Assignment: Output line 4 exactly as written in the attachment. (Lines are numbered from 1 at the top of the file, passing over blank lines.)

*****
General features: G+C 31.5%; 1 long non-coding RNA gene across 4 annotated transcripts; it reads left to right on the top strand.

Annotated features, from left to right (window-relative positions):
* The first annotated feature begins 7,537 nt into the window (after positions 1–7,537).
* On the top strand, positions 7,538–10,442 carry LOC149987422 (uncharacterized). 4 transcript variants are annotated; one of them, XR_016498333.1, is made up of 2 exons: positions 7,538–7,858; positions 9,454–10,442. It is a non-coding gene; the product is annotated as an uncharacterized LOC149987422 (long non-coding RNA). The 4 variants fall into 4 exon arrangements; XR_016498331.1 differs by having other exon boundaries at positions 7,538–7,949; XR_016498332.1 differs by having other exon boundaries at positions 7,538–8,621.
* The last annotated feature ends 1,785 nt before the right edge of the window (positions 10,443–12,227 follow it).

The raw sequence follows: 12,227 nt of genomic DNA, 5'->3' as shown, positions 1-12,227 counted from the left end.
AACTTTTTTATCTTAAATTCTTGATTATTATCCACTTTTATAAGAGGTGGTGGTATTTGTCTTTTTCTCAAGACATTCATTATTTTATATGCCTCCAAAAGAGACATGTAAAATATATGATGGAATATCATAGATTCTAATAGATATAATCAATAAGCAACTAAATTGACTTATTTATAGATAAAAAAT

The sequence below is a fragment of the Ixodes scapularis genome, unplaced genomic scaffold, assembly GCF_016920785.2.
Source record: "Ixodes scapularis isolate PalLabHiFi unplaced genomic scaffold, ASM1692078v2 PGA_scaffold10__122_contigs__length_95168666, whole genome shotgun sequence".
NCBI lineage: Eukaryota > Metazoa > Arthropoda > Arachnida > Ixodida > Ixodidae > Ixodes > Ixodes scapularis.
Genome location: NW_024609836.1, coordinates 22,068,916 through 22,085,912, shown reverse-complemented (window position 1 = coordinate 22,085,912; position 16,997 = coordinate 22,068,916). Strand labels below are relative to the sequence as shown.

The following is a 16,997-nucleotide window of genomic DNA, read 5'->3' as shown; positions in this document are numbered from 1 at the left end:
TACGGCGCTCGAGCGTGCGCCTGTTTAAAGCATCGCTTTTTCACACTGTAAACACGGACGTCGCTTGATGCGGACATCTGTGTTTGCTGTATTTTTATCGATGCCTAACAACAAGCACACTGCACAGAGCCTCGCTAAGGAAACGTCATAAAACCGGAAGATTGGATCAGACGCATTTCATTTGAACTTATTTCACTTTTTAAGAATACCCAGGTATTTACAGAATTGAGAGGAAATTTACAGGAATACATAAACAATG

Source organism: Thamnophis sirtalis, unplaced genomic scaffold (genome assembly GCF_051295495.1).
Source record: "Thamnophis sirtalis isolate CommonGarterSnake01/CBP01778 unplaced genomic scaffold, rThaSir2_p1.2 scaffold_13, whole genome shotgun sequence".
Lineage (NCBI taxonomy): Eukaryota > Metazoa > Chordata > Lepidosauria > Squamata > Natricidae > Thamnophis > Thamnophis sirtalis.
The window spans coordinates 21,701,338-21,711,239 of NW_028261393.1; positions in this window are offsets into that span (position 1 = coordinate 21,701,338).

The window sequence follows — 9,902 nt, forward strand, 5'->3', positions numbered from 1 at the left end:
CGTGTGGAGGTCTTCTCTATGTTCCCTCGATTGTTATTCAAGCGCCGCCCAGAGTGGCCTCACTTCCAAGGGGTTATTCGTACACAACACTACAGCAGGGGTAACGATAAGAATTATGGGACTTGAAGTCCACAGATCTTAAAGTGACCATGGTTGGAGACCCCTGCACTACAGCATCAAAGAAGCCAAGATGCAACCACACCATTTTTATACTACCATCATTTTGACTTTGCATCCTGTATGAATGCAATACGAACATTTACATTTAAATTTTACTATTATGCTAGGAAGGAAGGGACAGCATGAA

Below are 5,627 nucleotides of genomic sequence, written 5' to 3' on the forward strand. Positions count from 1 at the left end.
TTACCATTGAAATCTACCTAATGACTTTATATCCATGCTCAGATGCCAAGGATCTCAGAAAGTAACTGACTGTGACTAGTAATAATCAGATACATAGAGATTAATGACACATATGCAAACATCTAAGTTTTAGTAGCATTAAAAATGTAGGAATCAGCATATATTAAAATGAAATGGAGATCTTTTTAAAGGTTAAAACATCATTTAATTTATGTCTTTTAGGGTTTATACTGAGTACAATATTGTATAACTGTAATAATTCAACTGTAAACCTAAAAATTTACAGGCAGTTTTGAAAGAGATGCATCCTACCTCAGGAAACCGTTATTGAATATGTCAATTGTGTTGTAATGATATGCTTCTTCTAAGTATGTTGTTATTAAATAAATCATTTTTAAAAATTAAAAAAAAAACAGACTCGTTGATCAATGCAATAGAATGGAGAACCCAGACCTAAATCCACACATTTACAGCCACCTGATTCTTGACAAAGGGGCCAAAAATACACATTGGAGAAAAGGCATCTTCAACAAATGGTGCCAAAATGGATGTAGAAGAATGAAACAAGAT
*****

* On the top strand, positions 7,538–10,442 carry LOC149987422 (uncharacterized). 4 transcript variants are annotated; one of them, XR_016498333.1, is made up of 2 exons: positions 7,538–7,858; positions 9,454–10,442. It is a non-coding gene; the product is annotated as an uncharacterized LOC149987422 (long non-coding RNA). The 4 variants fall into 4 exon arrangements; XR_016498331.1 differs by having other exon boundaries at positions 7,538–7,949; XR_016498332.1 differs by having other exon boundaries at positions 7,538–8,621.